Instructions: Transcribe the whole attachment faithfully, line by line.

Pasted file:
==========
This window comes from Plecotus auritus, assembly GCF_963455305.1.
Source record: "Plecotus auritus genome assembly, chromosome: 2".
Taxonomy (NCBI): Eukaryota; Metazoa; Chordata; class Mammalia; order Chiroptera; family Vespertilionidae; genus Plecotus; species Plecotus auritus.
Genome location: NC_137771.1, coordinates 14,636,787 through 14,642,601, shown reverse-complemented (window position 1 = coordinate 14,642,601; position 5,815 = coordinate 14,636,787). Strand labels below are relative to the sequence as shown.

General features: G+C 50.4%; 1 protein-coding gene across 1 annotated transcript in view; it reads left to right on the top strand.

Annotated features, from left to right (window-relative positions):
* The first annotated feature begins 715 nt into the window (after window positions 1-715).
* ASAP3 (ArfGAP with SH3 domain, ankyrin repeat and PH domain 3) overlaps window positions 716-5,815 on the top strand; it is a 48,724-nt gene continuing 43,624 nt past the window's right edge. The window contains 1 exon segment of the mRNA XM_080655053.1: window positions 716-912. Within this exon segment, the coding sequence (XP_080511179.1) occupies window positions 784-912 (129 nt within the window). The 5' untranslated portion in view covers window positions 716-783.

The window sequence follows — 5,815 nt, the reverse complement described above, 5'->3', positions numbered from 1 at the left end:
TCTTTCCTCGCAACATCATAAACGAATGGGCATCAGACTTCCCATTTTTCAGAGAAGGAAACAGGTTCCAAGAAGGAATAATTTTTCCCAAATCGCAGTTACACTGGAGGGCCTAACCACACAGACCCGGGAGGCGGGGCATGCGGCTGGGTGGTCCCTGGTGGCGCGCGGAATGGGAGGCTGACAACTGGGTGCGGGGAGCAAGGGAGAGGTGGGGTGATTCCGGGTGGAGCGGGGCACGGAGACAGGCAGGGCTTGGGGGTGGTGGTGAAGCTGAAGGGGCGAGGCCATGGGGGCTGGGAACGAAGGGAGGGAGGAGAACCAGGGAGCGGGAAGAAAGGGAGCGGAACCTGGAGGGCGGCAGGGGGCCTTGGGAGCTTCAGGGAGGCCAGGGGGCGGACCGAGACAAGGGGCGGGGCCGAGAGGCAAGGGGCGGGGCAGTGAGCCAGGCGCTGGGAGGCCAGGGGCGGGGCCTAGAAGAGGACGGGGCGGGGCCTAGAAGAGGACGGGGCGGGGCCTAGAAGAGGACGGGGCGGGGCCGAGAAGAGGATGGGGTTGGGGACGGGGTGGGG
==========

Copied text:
This window comes from Plecotus auritus, assembly GCF_963455305.1.
Source record: "Plecotus auritus genome assembly, chromosome: 2".
Taxonomy (NCBI): Eukaryota; Metazoa; Chordata; class Mammalia; order Chiroptera; family Vespertilionidae; genus Plecotus; species Plecotus auritus.
Genome location: NC_137771.1, coordinates 14,636,787 through 14,642,601, shown reverse-complemented (window position 1 = coordinate 14,642,601; position 5,815 = coordinate 14,636,787). Strand labels below are relative to the sequence as shown.

General features: G+C 50.4%; 1 protein-coding gene across 1 annotated transcript in view; it reads left to right on the top strand.

Annotated features, from left to right (window-relative positions):
* The first annotated feature begins 715 nt into the window (after window positions 1-715).
* ASAP3 (ArfGAP with SH3 domain, ankyrin repeat and PH domain 3) overlaps window positions 716-5,815 on the top strand; it is a 48,724-nt gene continuing 43,624 nt past the window's right edge. The window contains 1 exon segment of the mRNA XM_080655053.1: window positions 716-912. Within this exon segment, the coding sequence (XP_080511179.1) occupies window positions 784-912 (129 nt within the window). The 5' untranslated portion in view covers window positions 716-783.

The window sequence follows — 5,815 nt, the reverse complement described above, 5'->3', positions numbered from 1 at the left end:
TCTTTCCTCGCAACATCATAAACGAATGGGCATCAGACTTCCCATTTTTCAGAGAAGGAAACAGGTTCCAAGAAGGAATAATTTTTCCCAAATCGCAGTTACACTGGAGGGCCTAACCACACAGACCCGGGAGGCGGGGCATGCGGCTGGGTGGTCCCTGGTGGCGCGCGGAATGGGAGGCTGACAACTGGGTGCGGGGAGCAAGGGAGAGGTGGGGTGATTCCGGGTGGAGCGGGGCACGGAGACAGGCAGGGCTTGGGGGTGGTGGTGAAGCTGAAGGGGCGAGGCCATGGGGGCTGGGAACGAAGGGAGGGAGGAGAACCAGGGAGCGGGAAGAAAGGGAGCGGAACCTGGAGGGCGGCAGGGGGCCTTGGGAGCTTCAGGGAGGCCAGGGGGCGGACCGAGACAAGGGGCGGGGCCGAGAGGCAAGGGGCGGGGCAGTGAGCCAGGCGCTGGGAGGCCAGGGGCGGGGCCTAGAAGAGGACGGGGCGGGGCCTAGAAGAGGACGGGGCGGGGCCTAGAAGAGGACGGGGCGGGGCCGAGAAGAGGATGGGGTTGGGGACGGGGTGGGG